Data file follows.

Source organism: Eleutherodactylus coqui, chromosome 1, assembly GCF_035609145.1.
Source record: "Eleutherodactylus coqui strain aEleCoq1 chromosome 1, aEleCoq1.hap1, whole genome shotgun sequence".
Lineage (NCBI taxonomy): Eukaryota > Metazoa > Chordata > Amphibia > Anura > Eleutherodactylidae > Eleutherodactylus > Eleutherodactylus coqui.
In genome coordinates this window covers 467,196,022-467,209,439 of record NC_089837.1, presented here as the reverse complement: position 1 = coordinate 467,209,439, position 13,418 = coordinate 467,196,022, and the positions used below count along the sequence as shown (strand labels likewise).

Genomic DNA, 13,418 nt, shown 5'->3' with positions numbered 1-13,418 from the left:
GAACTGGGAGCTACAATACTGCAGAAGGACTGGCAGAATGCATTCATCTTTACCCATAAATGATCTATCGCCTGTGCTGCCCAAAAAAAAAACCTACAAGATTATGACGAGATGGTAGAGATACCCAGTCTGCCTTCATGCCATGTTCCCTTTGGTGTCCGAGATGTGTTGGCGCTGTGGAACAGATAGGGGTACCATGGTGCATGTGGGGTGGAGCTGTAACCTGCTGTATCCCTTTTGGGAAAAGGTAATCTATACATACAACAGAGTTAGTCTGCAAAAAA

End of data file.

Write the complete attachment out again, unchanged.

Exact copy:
Source organism: Eleutherodactylus coqui, chromosome 1, assembly GCF_035609145.1.
Source record: "Eleutherodactylus coqui strain aEleCoq1 chromosome 1, aEleCoq1.hap1, whole genome shotgun sequence".
Lineage (NCBI taxonomy): Eukaryota > Metazoa > Chordata > Amphibia > Anura > Eleutherodactylidae > Eleutherodactylus > Eleutherodactylus coqui.
In genome coordinates this window covers 467,196,022-467,209,439 of record NC_089837.1, presented here as the reverse complement: position 1 = coordinate 467,209,439, position 13,418 = coordinate 467,196,022, and the positions used below count along the sequence as shown (strand labels likewise).

Genomic DNA, 13,418 nt, shown 5'->3' with positions numbered 1-13,418 from the left:
GAACTGGGAGCTACAATACTGCAGAAGGACTGGCAGAATGCATTCATCTTTACCCATAAATGATCTATCGCCTGTGCTGCCCAAAAAAAAAACCTACAAGATTATGACGAGATGGTAGAGATACCCAGTCTGCCTTCATGCCATGTTCCCTTTGGTGTCCGAGATGTGTTGGCGCTGTGGAACAGATAGGGGTACCATGGTGCATGTGGGGTGGAGCTGTAACCTGCTGTATCCCTTTTGGGAAAAGGTAATCTATACATACAACAGAGTTAGTCTGCAAAAAA